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It can be exhausting when children are exhibiting “difficult” but common developmental behaviours. Some of these may include tantrums or meltdowns, whining, screaming, refusing to listen, bad language and fighting. It can also be emotionally and physically draining on parents or caregivers to stay calm as they attempt to give out consequences including punishments and/or rewards. Often, the same behavioural cycle is repeated the next day much to the disappointment and frustration of those around the child.

The following are a few helpful areas to be considered when dealing with difficult behaviours in children:

Maintaining a positive relationship

One of the best ways to assist in creating and maintaining positive relationships with children is to accept who they are. Being sensitive and providing empathy towards a child has been researched to enhance the caregiver relationship. A more positive relationship will also assist with a child’s behaviours and sense of self. To further maintain a positive relationship it is important to understand where they are at in many areas eg. What their strengths are, what they find a bit more challenging and what reasonable expectations are for them at this stage in their development. If expectations are consistently set too high or beyond their ability and a child is being disciplined or criticised it may leave them feeling incompetent and potentially result in some of these more difficult behaviours. It is therefore important to consider whether there is a more reasonable (perhaps smaller and more achievable) task or expectation to build up to the desired behaviour or outcome. This is one way in which children can start to feel more competent and also reduce any difficult behaviours that may develop from the difference between parent/caregiver to child expectation and reality.

Staying calm

Children often behave in order to communicate how they are feeling where they may not be able to do this through other means eg. talking. Understanding that there may be something else going on for the child can assist in taking oneself out of the equation and not take it personally but rather as a way of expressing a need or feeling that they have difficulty communicating. It is also helpful for a child to learn from the way that parents/caregivers are able to control reactions to their behaviours and not escalate the situation further. Additionally, being aware of a parent/caregiver’s own feelings that are triggered by a child’s difficult behaviour is a step towards noticing it when it starts to develop and being able to come up with a plan in managing this if it arises eg stepping out of the situation to calm down.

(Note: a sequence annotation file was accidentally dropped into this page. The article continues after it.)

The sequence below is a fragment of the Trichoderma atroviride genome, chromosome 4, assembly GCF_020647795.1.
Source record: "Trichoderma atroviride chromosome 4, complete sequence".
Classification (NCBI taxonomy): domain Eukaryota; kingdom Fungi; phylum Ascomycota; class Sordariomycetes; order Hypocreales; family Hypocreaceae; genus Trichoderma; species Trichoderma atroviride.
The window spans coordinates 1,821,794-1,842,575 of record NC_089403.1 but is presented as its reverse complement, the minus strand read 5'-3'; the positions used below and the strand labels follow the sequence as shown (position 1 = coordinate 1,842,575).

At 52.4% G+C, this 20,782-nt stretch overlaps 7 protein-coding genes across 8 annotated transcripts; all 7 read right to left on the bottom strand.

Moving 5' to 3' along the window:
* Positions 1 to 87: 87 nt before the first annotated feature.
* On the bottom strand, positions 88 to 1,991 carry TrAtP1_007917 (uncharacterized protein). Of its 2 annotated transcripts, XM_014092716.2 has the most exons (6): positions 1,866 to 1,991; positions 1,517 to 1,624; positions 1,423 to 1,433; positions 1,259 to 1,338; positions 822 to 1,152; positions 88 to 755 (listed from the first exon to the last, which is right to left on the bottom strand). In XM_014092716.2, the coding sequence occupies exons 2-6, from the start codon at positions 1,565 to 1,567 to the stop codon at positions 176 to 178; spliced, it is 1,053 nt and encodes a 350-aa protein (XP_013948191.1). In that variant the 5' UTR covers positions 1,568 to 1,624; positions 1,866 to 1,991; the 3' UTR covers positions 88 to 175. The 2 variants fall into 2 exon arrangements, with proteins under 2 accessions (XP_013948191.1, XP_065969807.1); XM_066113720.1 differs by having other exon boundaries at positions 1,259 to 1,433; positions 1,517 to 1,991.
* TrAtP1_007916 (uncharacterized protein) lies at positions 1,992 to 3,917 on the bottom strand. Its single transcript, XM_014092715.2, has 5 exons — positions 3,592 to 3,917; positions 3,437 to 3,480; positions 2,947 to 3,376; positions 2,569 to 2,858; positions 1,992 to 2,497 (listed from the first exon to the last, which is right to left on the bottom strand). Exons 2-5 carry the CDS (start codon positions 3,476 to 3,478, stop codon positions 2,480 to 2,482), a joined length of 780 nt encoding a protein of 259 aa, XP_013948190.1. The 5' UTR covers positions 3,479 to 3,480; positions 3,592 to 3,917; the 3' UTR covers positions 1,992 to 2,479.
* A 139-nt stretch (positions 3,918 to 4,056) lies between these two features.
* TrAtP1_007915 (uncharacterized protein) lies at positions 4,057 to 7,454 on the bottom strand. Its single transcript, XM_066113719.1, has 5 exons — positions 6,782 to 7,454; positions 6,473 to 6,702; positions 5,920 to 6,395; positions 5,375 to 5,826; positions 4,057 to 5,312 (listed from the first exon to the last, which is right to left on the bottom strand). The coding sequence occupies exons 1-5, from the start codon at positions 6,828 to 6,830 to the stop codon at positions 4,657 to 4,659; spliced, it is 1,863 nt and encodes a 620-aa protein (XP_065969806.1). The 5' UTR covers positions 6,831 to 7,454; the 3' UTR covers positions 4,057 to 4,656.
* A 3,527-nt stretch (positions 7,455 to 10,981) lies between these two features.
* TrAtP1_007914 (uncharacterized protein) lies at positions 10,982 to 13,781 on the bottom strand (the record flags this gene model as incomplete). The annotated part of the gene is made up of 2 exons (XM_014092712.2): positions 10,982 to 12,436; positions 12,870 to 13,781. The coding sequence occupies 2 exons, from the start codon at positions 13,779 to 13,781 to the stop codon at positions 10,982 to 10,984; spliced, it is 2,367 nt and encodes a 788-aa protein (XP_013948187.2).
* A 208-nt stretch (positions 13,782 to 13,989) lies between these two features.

Whilst staying calm and maintaining a positive relationship with children is important it is also vital to problem solve to potentially reduce these issues in the first place. Some of these questions are important to consider in really understanding the target behaviour and noticing any other variables that may be playing a role.

Questions that may be helpful to ask oneself about the behaviours include:
– Is this developmentally appropriate?
– What else is going on in the child’s world right now? Eg Are they tired, hungry, bad day at school or experiencing a major life stressor?
– What is the trigger? What happened just before the behaviour started?
– Is there a way that this situation can be prevented?
– What might the child be feeling in that moment?
– Does the child know what it is expected in this situation and is it within their competency level?

There is also the opportunity to assist the child in coming up with a solution to some of their behaviour difficulties themselves if they are developmentally able. This includes being able to notice when they are feeling a particular way or in a given situation which produces the behaviour and come up with some strategies to manage this.

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Author: Kara Travouillon


Photo by Aaron Burden on Unsplash

J. Baker (2008) No More Meltdowns Future Horizons TX, Arlington
Barlow, J. and S. Stewart-Brown, (2000) Behaviour problems and group-based parent education programs. Developmental and behavioural paediatrics, 21(5)